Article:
April 19, 2011
Forest City executive says shrinking arena to preclude major league hockey was conscious choice, downplays modular construction as "research project"
Atlantic Yards Report
So much for Nets CEO Brett Yormark's coy statements about how arena promoters would "would love the [New York] Islanders [hockey team] to play a couple of games at the Barclays Center."
It's long been suspected that the arena would be too small to accommodate major league hockey, and even a market analysis commissioned by Forest City Ratner stated that "the arena would need to be retrofitted to accommodate the ice-making abilities the NHL requires for its franchises."
Last week, Bob Sanna, Forest City Ratner Executive VP for Construction, told a Pratt Institute School of Architecture audience that, to design a smaller arena that could be financed, "we made some pretty deliberate decisions early on: we weren't going to have a [professional] hockey team."
He noted that, to make an ice floor, the seats move in one direction only, which doesn't make for good hockey sightlines.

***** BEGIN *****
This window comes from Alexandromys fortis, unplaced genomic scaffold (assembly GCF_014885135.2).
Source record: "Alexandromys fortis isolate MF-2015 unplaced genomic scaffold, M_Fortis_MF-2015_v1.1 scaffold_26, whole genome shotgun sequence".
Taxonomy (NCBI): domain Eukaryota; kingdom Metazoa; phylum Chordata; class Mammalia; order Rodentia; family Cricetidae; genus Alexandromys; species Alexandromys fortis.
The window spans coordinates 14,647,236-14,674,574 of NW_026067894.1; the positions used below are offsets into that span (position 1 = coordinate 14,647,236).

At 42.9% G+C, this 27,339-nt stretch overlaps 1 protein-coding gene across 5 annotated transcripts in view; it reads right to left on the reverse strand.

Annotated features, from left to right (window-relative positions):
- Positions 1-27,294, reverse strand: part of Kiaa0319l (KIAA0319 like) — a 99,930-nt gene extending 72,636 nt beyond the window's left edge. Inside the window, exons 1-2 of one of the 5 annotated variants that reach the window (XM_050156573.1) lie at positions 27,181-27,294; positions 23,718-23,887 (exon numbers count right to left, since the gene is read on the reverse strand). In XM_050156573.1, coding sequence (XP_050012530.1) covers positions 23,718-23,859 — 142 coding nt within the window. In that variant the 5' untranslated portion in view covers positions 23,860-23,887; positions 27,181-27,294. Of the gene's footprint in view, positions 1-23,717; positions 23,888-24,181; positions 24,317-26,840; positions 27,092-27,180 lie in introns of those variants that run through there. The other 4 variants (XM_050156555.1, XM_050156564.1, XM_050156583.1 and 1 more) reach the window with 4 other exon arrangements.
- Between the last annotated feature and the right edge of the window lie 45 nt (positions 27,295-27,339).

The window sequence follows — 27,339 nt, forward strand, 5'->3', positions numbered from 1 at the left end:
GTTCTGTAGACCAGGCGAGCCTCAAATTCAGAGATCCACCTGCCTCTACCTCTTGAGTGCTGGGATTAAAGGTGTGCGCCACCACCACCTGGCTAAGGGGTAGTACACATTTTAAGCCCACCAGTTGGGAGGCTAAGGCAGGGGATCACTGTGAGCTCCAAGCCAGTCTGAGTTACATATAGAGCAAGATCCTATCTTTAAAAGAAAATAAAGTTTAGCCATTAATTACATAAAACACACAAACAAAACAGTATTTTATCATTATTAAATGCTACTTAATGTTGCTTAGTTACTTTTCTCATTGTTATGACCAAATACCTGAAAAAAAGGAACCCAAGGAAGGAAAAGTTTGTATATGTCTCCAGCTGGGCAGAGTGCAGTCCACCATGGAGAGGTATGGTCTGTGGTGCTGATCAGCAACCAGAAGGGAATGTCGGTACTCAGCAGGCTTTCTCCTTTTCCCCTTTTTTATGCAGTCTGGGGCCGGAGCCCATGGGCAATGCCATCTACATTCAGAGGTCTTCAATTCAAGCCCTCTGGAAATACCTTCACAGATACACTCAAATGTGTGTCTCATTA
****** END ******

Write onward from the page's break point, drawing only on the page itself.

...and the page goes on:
That doesn't preclude some hockey games, just a season. The tight, smaller arena--675,000 square feet in the Ellerbe Becket (plus SHoP on the facade) design, opposed to 850,000 square feet in the original Frank Gehry design--furthers a focus on basketball.
Reality, of course, never prevented Yormark, Bruce Ratner and others from misleadingly dangling the notion of a resident pro hockey team during the process of selling arena bonds.
[Sanna] spoke as part of the Pratt Institute's spring 2011 School of Architecture Lecture Series. While Sanna's lecture, according to the promotion, was titled "Development as a Contact Sport," it was more a nuts-and-bolts description of the challenges faced by construction managers on such a project, and a class of would-be construction managers made up the bulk of the audience.
What about the developer's modular plans?
Sanna again said it was a question outside the scope of his presentation but downplayed it as "an experiment... It is for all intents and purposes a research project."
If it's a research project, perhaps it's a negotiating ploy with the unions.
Or perhaps Forest City Ratner just isn't ready to tip its hand.
NoLandGrab: If history and Forest City Ratner executives teach us one thing, it's that nothing they say can ever be trusted.
Posted by eric at April 19, 2011 10:59 AM